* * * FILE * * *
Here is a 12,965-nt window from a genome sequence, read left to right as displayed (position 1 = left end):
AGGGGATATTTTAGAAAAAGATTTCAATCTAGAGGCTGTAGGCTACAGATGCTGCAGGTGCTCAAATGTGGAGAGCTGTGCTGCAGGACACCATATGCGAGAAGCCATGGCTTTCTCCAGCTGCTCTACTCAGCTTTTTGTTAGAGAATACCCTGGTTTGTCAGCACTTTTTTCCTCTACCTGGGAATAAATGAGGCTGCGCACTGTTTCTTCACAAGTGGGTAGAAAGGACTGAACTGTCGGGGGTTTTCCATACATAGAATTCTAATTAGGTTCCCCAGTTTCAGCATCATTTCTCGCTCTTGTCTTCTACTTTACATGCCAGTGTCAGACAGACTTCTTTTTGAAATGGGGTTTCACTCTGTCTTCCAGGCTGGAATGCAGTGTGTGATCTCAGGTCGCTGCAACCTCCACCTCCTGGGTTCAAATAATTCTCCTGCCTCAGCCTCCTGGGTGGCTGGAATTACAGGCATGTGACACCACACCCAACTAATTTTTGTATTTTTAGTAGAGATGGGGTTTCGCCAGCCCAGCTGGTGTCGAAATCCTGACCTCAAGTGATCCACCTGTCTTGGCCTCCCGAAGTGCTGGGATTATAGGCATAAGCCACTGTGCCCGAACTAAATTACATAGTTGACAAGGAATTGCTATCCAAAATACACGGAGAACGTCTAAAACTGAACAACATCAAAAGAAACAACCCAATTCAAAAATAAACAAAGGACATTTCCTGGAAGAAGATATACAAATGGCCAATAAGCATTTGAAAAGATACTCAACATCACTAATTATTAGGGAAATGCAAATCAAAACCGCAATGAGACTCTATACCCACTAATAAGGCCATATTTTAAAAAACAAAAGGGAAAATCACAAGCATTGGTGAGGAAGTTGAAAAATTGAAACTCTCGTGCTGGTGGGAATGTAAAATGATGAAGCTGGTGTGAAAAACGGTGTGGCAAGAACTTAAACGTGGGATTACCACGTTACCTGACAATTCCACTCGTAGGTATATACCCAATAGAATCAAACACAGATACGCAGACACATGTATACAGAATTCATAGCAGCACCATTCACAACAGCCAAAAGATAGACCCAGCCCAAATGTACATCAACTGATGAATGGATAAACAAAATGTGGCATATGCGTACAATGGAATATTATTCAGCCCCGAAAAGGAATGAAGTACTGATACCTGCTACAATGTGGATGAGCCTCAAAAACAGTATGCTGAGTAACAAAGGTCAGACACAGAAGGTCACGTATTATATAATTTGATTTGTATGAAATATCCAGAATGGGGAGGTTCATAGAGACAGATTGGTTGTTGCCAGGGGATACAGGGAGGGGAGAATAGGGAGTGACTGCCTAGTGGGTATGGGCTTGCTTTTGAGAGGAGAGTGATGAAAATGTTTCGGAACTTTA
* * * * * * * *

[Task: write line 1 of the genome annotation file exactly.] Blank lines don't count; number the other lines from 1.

Here is a 12,965-nt window from a genome sequence, read left to right as displayed (position 1 = left end):